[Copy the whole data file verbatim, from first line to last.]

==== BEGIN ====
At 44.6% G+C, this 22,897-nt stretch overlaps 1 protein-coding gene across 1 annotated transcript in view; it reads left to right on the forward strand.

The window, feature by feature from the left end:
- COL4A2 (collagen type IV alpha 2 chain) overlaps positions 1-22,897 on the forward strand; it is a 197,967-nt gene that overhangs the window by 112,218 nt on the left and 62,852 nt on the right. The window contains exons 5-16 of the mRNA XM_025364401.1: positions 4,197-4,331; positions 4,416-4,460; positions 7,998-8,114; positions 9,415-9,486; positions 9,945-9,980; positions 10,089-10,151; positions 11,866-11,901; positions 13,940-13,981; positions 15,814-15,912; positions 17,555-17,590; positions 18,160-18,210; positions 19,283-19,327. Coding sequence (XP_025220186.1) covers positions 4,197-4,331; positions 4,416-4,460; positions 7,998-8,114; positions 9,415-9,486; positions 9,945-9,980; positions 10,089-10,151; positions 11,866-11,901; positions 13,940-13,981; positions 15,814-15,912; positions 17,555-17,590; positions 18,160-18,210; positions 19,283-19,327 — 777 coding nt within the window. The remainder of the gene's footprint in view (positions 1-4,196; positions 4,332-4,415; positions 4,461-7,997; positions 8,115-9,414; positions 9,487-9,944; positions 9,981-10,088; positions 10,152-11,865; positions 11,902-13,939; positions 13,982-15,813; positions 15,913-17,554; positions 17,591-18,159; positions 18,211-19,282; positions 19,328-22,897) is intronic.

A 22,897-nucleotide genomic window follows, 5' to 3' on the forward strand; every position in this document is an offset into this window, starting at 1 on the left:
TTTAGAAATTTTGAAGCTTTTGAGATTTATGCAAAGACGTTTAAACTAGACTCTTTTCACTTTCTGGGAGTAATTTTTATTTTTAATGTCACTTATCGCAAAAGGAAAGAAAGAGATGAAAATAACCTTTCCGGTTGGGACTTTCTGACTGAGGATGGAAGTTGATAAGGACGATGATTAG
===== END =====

At 44.6% G+C, this 22,897-nt stretch overlaps 1 protein-coding gene across 1 annotated transcript in view; it reads left to right on the forward strand.

The window, feature by feature from the left end:
- COL4A2 (collagen type IV alpha 2 chain) overlaps positions 1-22,897 on the forward strand; it is a 197,967-nt gene that overhangs the window by 112,218 nt on the left and 62,852 nt on the right. The window contains exons 5-16 of the mRNA XM_025364401.1: positions 4,197-4,331; positions 4,416-4,460; positions 7,998-8,114; positions 9,415-9,486; positions 9,945-9,980; positions 10,089-10,151; positions 11,866-11,901; positions 13,940-13,981; positions 15,814-15,912; positions 17,555-17,590; positions 18,160-18,210; positions 19,283-19,327. Coding sequence (XP_025220186.1) covers positions 4,197-4,331; positions 4,416-4,460; positions 7,998-8,114; positions 9,415-9,486; positions 9,945-9,980; positions 10,089-10,151; positions 11,866-11,901; positions 13,940-13,981; positions 15,814-15,912; positions 17,555-17,590; positions 18,160-18,210; positions 19,283-19,327 — 777 coding nt within the window. The remainder of the gene's footprint in view (positions 1-4,196; positions 4,332-4,415; positions 4,461-7,997; positions 8,115-9,414; positions 9,487-9,944; positions 9,981-10,088; positions 10,152-11,865; positions 11,902-13,939; positions 13,982-15,813; positions 15,913-17,554; positions 17,591-18,159; positions 18,211-19,282; positions 19,328-22,897) is intronic.

A 22,897-nucleotide genomic window follows, 5' to 3' on the forward strand; every position in this document is an offset into this window, starting at 1 on the left:
TTTAGAAATTTTGAAGCTTTTGAGATTTATGCAAAGACGTTTAAACTAGACTCTTTTCACTTTCTGGGAGTAATTTTTATTTTTAATGTCACTTATCGCAAAAGGAAAGAAAGAGATGAAAATAACCTTTCCGGTTGGGACTTTCTGACTGAGGATGGAAGTTGATAAGGACGATGATTAG